I'd also suggest making sure you have a decent amount of space around the bag. These classes involve a mix of bag work and HIIT-like exercises (sit ups, burpees), so you'll definitely need that extra room.

There is also the subject of the ongoing costs. FightCamp is a subscription service that can cost from $25 to $39 a month depending on how long a period you want to be signed up for. You can trial the service for free for 30 days and for new subscribers, you do get the trackers free.

It's time to pick your workout

Fighting fit: Punching my way to fitness with Hykso FightCamp

Once you're all signed up and set up, your next move is to download the app. As I mentioned, you can access these workouts from the FightCamp website also, but if you want that wearable support, you need to have an iPhone, iPad or Apple TV.

Read this: Best fitness trackers 2018

Whether you opt for the app or the website, it's then time to pick a workout. Each workout is assigned a trainer and these trainers are a mix of former fighters and personal trainers, many of whom have worked with a string of A-List celebrities including Hugh Jackman, Adriana Lima and Usher. So it sounds like we are in good hands.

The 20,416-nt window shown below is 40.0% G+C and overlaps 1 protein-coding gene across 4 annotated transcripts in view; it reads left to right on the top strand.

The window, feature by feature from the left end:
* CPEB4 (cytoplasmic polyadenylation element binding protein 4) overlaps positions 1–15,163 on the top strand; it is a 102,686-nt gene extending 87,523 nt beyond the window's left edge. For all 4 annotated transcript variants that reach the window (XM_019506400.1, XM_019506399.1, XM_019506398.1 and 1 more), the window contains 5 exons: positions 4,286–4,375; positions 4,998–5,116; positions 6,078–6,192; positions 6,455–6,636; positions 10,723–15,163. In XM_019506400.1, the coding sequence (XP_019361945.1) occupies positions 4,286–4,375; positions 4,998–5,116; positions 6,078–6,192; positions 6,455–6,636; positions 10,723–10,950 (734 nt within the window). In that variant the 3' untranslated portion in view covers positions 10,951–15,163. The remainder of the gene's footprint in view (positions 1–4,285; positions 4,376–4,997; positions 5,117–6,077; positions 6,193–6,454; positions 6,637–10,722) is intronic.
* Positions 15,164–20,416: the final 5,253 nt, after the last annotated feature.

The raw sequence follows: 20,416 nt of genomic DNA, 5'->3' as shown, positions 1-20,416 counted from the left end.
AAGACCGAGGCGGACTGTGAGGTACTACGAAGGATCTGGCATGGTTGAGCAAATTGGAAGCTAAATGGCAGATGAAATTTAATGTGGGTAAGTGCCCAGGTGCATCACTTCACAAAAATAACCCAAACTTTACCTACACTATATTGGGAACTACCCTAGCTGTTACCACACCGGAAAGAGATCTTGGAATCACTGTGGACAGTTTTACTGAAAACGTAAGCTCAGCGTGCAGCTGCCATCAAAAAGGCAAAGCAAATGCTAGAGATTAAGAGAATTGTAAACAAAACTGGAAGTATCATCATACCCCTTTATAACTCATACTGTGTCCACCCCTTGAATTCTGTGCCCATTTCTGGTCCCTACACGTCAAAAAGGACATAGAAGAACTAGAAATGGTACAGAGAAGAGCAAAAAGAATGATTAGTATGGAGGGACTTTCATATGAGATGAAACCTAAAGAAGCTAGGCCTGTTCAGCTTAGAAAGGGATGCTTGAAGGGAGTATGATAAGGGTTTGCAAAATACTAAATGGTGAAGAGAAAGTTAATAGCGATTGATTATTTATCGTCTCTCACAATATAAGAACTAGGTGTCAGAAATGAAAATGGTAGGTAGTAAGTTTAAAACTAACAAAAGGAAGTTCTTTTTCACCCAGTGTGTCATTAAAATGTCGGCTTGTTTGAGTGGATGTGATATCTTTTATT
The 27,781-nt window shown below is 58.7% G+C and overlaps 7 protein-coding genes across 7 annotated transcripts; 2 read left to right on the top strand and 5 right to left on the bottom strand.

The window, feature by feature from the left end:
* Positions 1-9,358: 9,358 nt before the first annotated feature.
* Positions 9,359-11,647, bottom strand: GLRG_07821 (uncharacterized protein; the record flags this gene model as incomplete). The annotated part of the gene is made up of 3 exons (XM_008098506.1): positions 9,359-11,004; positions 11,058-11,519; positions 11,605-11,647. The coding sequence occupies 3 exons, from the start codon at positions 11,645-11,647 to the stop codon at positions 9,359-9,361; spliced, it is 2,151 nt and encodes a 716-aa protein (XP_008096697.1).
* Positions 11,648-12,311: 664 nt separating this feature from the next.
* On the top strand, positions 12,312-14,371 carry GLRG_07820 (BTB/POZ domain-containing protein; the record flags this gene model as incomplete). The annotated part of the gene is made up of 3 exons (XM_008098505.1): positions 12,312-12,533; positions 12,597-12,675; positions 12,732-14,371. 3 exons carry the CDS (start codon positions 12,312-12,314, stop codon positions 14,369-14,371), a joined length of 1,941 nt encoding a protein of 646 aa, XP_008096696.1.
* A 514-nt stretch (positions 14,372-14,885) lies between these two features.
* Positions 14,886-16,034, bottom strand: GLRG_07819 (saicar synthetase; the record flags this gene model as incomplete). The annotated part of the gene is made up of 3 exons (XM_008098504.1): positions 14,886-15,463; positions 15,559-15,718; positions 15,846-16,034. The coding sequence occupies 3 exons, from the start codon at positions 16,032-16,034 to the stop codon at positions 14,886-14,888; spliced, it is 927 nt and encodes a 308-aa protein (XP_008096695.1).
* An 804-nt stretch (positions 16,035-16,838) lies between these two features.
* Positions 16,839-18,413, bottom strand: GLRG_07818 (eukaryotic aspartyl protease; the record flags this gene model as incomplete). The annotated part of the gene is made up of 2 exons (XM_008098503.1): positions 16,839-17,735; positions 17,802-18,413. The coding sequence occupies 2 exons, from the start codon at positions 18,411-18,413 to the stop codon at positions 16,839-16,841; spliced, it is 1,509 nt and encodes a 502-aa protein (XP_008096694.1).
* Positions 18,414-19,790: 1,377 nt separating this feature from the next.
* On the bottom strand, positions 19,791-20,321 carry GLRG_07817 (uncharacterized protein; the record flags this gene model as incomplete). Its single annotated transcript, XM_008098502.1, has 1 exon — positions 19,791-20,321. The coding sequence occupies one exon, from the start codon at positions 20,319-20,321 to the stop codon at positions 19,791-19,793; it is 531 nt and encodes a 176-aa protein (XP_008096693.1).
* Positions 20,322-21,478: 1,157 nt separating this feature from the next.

The workouts currently fall into two categories; total body and core strength. There are six workouts in total available right now, but Hykso is aiming to have a steady stream of classes added over time. Crucially for some, these range in duration from 15 minutes to 45 minutes. So even if you think you don't have the time, you could easily squeeze in a class in the morning before work.

Punch and burn

Fighting fit: Punching my way to fitness with Hykso FightCamp

I've tried all of the classes currently available, with and without the tracker, and they are well designed to make you feel like you've worked hard. Even in those short 15 minute classes. The best way to describe FightCamp is that's it's like a mix of boxing and HIIT training. It breaks up those small, but intense boxing segments with bodyweight exercises that ensure you are working the right areas of your body.